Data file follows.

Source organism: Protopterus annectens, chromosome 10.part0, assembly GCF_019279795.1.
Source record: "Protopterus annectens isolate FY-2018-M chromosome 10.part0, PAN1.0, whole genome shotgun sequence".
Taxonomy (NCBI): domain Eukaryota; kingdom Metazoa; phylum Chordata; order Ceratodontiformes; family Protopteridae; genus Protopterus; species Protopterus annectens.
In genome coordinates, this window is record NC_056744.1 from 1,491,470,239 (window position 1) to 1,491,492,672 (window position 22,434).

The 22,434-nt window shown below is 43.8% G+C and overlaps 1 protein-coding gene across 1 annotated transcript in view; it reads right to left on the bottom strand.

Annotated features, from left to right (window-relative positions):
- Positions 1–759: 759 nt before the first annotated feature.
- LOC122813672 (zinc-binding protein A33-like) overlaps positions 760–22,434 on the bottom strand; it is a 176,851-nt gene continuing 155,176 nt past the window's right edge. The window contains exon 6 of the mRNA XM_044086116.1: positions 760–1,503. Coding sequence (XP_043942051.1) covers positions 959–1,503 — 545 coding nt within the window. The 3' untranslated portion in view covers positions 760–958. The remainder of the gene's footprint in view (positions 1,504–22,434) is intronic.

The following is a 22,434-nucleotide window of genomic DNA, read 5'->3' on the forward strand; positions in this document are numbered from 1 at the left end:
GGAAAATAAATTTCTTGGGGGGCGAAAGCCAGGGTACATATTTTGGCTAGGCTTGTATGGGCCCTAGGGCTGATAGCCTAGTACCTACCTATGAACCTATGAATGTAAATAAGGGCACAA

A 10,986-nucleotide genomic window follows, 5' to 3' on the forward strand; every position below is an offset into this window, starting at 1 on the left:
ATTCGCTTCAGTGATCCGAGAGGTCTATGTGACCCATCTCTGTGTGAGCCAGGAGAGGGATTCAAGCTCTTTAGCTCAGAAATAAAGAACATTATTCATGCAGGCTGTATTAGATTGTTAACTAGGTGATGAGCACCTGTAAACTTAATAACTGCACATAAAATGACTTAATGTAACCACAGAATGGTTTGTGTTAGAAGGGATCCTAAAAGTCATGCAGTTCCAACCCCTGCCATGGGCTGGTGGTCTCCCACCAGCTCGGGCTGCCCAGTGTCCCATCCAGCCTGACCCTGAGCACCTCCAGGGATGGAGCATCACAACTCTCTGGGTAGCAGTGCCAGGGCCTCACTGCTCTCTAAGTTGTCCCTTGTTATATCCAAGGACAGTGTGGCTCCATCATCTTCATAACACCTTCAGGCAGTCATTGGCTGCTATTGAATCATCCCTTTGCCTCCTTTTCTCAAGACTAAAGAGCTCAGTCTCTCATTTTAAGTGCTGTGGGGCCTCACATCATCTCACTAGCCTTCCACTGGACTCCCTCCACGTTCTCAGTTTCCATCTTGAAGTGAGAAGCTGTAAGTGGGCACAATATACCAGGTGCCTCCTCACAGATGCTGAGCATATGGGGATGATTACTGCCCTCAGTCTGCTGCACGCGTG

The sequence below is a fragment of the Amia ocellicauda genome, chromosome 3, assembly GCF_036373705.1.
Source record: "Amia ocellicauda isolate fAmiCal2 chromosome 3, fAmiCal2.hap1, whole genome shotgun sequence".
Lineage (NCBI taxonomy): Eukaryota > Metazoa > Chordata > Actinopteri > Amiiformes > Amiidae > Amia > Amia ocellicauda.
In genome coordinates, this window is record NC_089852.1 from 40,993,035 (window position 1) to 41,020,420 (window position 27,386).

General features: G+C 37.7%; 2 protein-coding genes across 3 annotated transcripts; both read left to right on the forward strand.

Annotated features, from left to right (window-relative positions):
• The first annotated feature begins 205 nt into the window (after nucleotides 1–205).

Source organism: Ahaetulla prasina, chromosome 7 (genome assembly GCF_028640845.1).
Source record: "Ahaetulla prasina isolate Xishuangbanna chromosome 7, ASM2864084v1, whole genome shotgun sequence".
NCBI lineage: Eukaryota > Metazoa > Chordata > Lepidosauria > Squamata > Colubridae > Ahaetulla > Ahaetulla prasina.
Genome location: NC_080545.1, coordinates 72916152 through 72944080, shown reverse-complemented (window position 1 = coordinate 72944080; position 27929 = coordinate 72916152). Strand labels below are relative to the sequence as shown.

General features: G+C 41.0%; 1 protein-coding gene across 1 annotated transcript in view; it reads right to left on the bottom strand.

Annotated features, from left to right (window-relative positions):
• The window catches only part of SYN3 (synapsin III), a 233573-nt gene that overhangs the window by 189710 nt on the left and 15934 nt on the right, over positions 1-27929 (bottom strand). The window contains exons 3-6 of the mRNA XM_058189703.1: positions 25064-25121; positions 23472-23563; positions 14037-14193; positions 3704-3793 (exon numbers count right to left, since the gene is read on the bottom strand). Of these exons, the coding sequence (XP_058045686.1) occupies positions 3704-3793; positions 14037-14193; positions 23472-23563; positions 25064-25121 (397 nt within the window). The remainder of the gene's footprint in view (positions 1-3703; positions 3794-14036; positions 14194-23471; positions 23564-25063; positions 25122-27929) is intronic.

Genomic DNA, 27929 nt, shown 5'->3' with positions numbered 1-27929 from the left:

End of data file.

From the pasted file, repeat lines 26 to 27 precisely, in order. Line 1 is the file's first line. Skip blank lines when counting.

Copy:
• The window catches only part of SYN3 (synapsin III), a 233573-nt gene that overhangs the window by 189710 nt on the left and 15934 nt on the right, over positions 1-27929 (bottom strand). The window contains exons 3-6 of the mRNA XM_058189703.1: positions 25064-25121; positions 23472-23563; positions 14037-14193; positions 3704-3793 (exon numbers count right to left, since the gene is read on the bottom strand). Of these exons, the coding sequence (XP_058045686.1) occupies positions 3704-3793; positions 14037-14193; positions 23472-23563; positions 25064-25121 (397 nt within the window). The remainder of the gene's footprint in view (positions 1-3703; positions 3794-14036; positions 14194-23471; positions 23564-25063; positions 25122-27929) is intronic.

Genomic DNA, 27929 nt, shown 5'->3' with positions numbered 1-27929 from the left: